Reaping benefits by attending the Intra-African Trade Fair
West African entrepreneurs representing the information and communications technology (ICT) sector in Senegal, agriculture in Sierra Leone, and handicrafts and agriculture in Guinea described their one-week stay in Durban, South Africa, as successful, giving them opportunities to network and find new markets.
Noellen Barber, Managing Director at Nianda Agriculture and Trading Company of Sierra Leone says that participating in the Intra-African Trade Fair has opened new doors for her business. Founded in 2011, the Sierra Leonean company collects as well as distributes fruits and vegetables by out-growers. Nianda also trades in high-quality certified seeds, fertilisers, herbicides, and farm tools.
Barber brought products such as cassava chips, cassava flour, plantain flour, and potato flour to the Trade Fair. She is particularly excited about the big interest in her plantain chips and cassava flour that could be exported as far as the United Kingdom thanks to the diaspora community in the country.
“We have met with people interested in our products and I intend to follow up on potential new trade opportunities, especially with countries within Africa,” the Managing Director says.
Barber’s participation in the Intra-African Trade Fair was possible through the International Trade Centre’s West Africa Competitiveness Programme in Sierra Leone.
Haddja Kaba, coordinator at La Guinéenne des Terroirs, a non-governmental organization that works with rural women farmers and women entrepreneurs to increase their income by reducing the chain of middlemen, has lined up a few lucrative deals herself.
“ITC’s INTEGRA programme for youth supports us in finding new markets, which has real impact on the lives of women farmers. This international trade fair has given us incredible exposure to potential new markets. I am very excited to have met with buyers that are interested in our products,” says Kaba.
Throughout the week, Kaba interacted with many buyers interested in products including fonio flour, natural tea, shea butter, sumbara, shea soaps, coconut oil, forest honey, black soap and handcrafts.
“You can see that it is busy here at the ITC booth. I have already sealed several deals. There is massive interest in the health benefits of fonio, because it is gluten free and helps manage diabetes,” the coordinator explains.
Oumar Camara, Givagro Director General and export officer for COPEFL (Coopérative des exportateurs des fruits et légumes), also benefited from participating in the Fair through the West African Competitiveness programme in Guinea.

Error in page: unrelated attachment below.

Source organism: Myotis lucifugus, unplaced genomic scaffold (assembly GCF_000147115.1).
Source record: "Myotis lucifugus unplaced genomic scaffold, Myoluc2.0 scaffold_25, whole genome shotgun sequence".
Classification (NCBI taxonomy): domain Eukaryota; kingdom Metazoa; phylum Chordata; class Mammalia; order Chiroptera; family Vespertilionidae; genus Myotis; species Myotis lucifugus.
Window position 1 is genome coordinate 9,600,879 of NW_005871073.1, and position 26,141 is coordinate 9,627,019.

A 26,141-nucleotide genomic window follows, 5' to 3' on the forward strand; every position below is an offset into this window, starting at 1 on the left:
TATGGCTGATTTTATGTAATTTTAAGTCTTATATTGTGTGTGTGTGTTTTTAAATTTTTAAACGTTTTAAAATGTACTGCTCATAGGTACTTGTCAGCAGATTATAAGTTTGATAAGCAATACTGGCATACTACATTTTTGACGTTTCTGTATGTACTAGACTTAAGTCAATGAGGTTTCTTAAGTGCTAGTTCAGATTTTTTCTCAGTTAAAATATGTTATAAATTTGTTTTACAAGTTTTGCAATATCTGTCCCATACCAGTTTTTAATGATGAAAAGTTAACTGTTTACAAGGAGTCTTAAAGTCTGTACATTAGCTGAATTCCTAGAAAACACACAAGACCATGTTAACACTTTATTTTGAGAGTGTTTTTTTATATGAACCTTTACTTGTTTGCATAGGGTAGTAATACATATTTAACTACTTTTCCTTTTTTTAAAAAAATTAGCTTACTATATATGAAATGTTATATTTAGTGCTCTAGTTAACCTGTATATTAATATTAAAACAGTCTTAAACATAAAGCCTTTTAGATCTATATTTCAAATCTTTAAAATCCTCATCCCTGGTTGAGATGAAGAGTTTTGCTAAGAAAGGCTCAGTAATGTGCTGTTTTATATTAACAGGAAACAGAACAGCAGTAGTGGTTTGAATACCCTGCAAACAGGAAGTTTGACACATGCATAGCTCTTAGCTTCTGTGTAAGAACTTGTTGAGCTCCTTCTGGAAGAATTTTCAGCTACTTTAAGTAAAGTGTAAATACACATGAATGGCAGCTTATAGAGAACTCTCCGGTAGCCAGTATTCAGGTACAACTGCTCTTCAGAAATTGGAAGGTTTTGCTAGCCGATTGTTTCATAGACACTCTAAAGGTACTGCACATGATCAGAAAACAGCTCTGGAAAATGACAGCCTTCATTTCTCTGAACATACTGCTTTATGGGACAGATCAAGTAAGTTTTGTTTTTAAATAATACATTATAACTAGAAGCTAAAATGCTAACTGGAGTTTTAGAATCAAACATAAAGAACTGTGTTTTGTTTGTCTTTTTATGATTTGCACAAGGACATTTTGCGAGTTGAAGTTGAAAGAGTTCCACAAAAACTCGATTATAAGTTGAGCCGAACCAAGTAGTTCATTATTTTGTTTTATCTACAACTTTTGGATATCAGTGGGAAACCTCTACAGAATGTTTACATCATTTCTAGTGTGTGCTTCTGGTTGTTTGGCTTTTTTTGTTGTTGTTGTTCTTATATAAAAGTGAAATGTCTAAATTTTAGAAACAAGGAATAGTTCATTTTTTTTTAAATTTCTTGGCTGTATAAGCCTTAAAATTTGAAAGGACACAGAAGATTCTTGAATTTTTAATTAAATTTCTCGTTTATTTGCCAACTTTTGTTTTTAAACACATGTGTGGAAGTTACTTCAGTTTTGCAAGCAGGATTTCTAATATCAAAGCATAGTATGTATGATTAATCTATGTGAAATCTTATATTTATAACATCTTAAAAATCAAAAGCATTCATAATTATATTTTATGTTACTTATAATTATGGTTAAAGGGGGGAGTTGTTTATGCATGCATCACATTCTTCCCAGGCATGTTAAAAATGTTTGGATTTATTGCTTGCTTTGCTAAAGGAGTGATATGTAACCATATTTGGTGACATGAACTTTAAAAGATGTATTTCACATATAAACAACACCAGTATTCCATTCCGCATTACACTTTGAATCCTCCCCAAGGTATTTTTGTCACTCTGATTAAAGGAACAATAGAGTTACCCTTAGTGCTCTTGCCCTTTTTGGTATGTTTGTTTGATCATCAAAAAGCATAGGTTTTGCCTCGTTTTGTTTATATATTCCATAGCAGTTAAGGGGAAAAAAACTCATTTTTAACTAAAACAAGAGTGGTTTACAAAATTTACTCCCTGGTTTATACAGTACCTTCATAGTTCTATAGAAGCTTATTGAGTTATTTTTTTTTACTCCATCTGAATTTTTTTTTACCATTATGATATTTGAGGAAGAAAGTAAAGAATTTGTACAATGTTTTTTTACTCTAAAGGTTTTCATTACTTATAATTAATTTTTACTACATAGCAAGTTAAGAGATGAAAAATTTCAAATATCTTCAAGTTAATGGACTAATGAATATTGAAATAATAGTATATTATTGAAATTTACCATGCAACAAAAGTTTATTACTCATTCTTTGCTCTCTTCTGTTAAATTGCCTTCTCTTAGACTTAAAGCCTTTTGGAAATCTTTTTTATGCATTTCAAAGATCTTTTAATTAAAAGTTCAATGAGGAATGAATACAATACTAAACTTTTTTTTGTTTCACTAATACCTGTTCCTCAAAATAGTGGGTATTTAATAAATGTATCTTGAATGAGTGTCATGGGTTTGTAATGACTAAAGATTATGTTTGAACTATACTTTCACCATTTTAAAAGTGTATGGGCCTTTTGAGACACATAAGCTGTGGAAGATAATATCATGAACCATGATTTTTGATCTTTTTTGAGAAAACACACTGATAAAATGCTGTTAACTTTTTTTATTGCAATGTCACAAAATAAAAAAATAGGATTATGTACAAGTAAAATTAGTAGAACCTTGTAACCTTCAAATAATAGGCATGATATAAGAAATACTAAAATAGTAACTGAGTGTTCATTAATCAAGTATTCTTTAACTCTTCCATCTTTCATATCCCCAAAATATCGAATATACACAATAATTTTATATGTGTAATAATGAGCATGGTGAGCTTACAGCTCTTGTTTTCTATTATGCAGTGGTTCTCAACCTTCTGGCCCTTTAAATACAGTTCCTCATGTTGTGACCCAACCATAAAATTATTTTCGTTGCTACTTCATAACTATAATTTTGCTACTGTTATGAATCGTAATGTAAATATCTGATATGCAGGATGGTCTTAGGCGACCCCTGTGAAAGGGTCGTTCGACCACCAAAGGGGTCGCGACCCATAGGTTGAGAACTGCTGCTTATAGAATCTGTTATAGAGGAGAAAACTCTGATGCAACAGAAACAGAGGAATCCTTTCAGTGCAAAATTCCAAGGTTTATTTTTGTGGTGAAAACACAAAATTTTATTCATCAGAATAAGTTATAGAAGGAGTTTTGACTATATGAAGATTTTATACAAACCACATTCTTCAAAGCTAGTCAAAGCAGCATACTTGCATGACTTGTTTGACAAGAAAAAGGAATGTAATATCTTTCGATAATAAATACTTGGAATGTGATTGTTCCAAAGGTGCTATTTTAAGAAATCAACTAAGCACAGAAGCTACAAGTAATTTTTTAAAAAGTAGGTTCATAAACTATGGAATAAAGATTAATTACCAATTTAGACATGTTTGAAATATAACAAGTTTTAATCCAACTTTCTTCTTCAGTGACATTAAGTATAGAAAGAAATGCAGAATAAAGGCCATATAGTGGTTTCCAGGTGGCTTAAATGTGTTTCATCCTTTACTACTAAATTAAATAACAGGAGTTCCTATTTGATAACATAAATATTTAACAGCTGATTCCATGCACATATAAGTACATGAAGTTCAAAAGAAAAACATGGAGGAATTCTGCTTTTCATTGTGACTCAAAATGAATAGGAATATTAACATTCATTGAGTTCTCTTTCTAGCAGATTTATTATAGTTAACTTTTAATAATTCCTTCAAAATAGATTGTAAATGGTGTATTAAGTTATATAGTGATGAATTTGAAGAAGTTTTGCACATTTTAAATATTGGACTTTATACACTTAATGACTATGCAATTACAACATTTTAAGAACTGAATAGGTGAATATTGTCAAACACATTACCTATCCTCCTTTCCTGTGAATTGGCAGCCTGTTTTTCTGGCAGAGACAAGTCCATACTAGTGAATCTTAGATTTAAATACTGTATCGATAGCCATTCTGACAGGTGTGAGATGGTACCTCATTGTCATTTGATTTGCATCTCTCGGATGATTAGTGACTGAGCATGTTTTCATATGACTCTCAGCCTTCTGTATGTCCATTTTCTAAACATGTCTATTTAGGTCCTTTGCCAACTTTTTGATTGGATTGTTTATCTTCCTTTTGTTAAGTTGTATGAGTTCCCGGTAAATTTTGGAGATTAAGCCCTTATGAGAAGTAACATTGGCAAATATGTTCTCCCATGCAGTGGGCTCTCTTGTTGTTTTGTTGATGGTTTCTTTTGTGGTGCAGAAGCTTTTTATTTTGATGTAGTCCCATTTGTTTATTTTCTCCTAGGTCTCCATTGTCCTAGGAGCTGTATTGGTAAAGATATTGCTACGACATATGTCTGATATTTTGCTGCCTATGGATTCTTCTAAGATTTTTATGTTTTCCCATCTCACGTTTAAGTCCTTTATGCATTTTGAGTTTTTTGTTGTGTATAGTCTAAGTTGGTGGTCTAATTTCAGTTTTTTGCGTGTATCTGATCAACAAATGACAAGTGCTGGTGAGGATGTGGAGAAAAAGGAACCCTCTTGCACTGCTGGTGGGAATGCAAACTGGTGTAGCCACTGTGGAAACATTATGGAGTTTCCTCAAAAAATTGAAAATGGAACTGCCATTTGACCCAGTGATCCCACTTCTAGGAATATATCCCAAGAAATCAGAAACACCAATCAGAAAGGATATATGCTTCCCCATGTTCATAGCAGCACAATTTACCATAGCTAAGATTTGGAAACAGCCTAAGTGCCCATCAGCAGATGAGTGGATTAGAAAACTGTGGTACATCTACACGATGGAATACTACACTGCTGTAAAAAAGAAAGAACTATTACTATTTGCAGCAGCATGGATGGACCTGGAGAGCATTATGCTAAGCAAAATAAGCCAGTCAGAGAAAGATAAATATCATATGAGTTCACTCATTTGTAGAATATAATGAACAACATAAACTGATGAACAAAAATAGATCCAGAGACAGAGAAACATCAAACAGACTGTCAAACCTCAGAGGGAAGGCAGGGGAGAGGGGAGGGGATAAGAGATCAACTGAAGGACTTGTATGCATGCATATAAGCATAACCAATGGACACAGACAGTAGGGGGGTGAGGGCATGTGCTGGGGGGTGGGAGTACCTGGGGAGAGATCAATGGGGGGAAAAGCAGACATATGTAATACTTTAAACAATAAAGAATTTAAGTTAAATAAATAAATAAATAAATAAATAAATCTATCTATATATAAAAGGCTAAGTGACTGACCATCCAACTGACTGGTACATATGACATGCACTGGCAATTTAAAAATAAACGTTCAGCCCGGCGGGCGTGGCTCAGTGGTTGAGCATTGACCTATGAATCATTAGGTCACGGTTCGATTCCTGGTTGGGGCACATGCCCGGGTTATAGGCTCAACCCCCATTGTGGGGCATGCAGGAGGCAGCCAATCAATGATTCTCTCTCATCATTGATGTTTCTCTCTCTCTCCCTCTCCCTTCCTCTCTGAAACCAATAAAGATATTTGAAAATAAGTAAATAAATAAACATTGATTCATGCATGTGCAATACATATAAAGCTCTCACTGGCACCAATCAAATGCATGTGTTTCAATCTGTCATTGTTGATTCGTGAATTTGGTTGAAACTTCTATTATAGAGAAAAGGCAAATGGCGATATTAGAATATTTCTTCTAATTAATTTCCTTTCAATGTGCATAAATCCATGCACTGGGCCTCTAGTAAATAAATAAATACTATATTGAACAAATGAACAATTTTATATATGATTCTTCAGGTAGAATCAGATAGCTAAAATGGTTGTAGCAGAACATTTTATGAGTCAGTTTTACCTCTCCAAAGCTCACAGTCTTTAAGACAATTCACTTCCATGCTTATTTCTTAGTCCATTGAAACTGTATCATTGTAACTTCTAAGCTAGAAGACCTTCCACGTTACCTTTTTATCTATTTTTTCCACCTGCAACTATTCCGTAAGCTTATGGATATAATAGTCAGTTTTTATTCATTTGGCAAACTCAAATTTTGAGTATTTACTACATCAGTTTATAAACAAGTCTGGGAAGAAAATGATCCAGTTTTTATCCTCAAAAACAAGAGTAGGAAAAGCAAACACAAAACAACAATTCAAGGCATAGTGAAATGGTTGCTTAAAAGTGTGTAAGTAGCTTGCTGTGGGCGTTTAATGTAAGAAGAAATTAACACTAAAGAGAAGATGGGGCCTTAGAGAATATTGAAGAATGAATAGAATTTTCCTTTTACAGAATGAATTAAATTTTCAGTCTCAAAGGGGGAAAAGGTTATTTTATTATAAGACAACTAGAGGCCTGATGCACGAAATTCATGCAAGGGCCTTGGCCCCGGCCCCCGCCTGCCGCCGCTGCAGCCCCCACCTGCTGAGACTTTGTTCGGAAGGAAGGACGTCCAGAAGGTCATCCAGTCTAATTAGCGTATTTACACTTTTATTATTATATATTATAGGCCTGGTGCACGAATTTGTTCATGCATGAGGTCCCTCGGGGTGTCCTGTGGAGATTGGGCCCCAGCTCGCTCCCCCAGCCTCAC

Camara works with over 100 farmers in Guinea through his cooperatives, thereby specializing in selling fruits and vegetables. The enterprise has ten years of experience in distributing a variety of fresh farm produce. The young Guinean entrepreneur described the international trade fair as a huge eye opener that has helped him appreciate the value of new markets.
“Attending this trade fair is already paying off. The impact will be life-changing for the farmers,” says Camara. “I met with buyers who want to import pineapple but also mango, papaya and avocado from Guinea.”
Camara is planning to follow up on his over 30 meetings with business trips to Côte d’Ivoire, the Gambia, Mali, Sierra Leone and South Africa.
The West Africa Competitiveness Programme in Senegal promotes ICT services to improve Senegal's possibilities in the African market for digital products and services. The goal is to export ICT services and expand business process outsourcing (BPO), such as call and help centres.
“Joining the Intra-African Trade Fair has helped us confirm Senegal’s potential in the African market, expand on these discussions and strengthen the implementation of our strategy to become a major player in the ICT sector in Africa,” says Abdoukhadre Diagne, representative of the Organization of Professionals in Information and Communication Technologies (OPTIC) in Senegal.
He continues to say that “this trip has been a big a success. We have had very progressive meetings that will help us grow our market. The icing on the case was our fruitful meeting with Afreximbank.” says Diagne.
OPTIC is a member of the National Employers Council in Senegal and brings together the main companies operating in ICT, but also telecommunications operators. Over 80% of Senegalese companies are part of the Council.
About the Intra-African Trade Fair
The Intra-African Trade Fair boosts trade in Africa and brings together a plethora of African professionals. The event, held recently in mid-November, attracted over 1,100 exhibitors, 10,000 buyers and sellers who came together under the umbrella of the African Continental Free Trade Area (AfCFTA) – a single market for goods and services across 55 countries.
The One Trade Africa programme of the International Trade Centre (ITC), funded by Finland, brought to IATF entrepreneurs from Sierra Leone, Senegal and Guinea, as part of the West Africa Competitiveness Programme (WACOMP) and INTEGRA, to meet potential buyers and make valuable business connections.